TUCSON, Ariz. — Dozens of people from the United States are in Australia to battle those flames including a firefighter from Tucson.
It's a widespread disaster on a scope and scale Australia has never seen.
“The scale is so large there is not enough resources to manage and suppress those fires, and that's why they are bringing in support from the United States,” said Coronado National Forest Fire Management Officer Steven Miranda.
Miranda says it didn't take long before one of his firefighters volunteered to help with the efforts there.
“When the request came from our regional office within seconds he was in my office saying that he wanted to go.”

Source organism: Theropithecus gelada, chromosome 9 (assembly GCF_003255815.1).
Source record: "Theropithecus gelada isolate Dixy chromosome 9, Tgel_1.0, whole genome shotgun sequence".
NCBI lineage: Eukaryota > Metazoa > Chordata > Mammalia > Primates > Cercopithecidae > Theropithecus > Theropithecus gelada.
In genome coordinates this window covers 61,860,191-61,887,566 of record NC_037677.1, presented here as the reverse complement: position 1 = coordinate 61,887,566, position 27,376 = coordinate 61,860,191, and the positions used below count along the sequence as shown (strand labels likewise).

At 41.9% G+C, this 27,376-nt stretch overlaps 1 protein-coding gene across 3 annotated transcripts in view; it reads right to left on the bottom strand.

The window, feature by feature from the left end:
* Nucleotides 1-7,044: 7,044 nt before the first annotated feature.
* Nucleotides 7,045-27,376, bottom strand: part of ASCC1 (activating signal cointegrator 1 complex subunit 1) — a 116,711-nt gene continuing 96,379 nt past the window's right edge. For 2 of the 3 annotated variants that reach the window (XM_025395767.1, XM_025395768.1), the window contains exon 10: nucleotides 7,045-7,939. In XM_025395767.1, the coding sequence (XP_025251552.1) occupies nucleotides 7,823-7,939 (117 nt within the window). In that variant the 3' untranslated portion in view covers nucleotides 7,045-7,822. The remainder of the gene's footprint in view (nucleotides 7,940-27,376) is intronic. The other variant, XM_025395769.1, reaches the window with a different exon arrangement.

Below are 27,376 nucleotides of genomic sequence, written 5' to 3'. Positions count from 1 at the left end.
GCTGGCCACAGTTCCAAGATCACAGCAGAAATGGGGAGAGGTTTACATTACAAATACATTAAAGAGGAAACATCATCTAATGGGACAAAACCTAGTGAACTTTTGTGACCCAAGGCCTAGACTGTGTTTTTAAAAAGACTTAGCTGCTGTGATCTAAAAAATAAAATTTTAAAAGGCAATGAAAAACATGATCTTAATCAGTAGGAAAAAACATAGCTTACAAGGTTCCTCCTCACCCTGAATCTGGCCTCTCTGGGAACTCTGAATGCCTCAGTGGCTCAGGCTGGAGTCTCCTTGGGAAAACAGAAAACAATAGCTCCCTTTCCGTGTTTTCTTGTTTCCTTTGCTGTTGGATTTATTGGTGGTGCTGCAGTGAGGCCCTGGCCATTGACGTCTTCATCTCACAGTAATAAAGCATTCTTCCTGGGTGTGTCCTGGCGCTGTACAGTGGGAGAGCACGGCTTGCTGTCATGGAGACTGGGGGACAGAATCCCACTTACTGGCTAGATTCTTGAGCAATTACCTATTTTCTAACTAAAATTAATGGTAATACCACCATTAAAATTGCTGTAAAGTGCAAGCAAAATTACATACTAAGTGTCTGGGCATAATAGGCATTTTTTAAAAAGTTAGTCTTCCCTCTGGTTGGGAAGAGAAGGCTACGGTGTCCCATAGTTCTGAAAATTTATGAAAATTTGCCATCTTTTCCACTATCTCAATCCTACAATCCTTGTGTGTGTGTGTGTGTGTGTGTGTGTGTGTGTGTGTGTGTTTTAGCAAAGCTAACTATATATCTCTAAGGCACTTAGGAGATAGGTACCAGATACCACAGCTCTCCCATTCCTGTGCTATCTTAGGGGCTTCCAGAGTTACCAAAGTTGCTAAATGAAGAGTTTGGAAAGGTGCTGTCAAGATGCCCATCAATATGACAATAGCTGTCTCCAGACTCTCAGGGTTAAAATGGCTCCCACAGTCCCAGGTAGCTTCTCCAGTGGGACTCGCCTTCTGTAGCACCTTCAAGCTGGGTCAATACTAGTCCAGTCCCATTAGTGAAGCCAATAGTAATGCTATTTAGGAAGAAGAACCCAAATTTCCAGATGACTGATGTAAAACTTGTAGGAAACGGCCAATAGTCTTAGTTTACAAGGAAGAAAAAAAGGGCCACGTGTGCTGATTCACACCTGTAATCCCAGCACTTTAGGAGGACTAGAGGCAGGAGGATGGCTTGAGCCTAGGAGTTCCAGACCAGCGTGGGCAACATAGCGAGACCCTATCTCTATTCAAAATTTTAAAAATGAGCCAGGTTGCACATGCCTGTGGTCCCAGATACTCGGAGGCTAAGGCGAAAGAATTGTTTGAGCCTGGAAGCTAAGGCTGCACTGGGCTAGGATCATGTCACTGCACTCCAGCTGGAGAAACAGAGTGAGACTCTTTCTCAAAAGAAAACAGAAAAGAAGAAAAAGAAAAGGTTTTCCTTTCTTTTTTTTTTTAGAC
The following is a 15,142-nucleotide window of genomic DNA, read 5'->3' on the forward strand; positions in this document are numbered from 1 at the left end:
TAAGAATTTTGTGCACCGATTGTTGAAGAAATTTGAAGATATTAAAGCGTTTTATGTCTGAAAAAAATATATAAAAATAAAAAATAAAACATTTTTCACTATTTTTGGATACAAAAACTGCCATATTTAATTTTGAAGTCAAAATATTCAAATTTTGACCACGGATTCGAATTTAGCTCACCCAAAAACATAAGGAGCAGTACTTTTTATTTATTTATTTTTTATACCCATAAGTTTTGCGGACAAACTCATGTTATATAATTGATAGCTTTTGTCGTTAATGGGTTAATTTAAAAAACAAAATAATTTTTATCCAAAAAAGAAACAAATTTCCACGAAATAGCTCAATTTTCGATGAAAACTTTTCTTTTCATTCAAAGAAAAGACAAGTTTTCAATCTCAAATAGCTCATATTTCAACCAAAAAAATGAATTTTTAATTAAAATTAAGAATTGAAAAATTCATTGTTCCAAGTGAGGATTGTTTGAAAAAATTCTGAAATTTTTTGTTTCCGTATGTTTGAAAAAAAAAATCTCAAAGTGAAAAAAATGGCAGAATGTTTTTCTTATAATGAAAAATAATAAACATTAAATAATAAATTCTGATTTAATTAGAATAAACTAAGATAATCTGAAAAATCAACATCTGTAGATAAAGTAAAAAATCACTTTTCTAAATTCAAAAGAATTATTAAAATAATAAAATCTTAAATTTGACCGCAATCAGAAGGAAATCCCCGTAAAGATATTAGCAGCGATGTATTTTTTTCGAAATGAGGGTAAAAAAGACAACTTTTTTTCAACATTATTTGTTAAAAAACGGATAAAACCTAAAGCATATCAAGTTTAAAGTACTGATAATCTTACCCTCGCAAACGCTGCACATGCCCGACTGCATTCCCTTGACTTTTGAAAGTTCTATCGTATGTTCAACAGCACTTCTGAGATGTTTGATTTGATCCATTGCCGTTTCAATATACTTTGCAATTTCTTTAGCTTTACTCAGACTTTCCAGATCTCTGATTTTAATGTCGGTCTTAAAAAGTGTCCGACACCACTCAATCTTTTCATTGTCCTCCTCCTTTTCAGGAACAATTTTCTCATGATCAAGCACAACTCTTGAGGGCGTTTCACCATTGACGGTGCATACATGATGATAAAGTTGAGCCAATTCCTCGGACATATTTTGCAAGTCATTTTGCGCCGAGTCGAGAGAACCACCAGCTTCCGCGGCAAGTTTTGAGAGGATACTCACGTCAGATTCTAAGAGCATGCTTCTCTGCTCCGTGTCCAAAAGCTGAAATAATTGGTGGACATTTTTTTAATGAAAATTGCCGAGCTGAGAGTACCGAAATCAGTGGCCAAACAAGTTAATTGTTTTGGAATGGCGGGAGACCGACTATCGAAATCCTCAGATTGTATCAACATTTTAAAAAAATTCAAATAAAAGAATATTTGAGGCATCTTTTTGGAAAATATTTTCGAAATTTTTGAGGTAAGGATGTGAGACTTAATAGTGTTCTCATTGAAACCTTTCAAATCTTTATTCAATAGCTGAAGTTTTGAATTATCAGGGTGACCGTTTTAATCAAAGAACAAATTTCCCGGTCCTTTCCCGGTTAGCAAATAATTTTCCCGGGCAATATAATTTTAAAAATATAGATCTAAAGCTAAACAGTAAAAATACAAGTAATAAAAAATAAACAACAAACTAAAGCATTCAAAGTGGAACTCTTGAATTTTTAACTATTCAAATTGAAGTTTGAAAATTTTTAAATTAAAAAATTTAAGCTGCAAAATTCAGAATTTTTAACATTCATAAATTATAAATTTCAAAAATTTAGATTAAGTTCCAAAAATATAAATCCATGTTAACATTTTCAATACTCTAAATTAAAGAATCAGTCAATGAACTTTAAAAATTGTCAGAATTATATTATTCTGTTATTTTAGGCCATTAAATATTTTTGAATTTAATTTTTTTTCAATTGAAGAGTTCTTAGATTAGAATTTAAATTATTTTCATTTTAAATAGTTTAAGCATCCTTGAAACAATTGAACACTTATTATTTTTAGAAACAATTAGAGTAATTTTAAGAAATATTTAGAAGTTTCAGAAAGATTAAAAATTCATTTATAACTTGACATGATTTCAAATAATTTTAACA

Aviation Officer Sean Cox has had special training desperately needed in New South Wales.
He flies above the fires for a bird's eye view so he can direct and coordinate attacks from the air and the ground.
“Fixed wing airplane, helicopters, anything that flies, UAS or drones, anything that flies Sean is overseeing that.”
Cox and other Americans are expected to fight fires in Australia for 30 days.
“They are working 16 to 18 hours a day, everyday.”
Miranda says cox exhibits the qualities and character he expects from all his firefighters and Cox is always ready to make a personal sacrifice.
“He’s able to sacrifice. Many of our firefighters sacrifice, and in Seans case with this particular dispatch he missed Christmas with his family.”
Miranda says for cox making the 16 hour flight and working long grueling days fighting fires wasn't even a question.
“He sees that there is a need and it would be hard for him to sit back and let something like that occur when he can help.”
Parts of Australia got some much-needed rain yesterday but officials say they expect the brushfires to keep growing -- as temperatures climb heading into the weekend.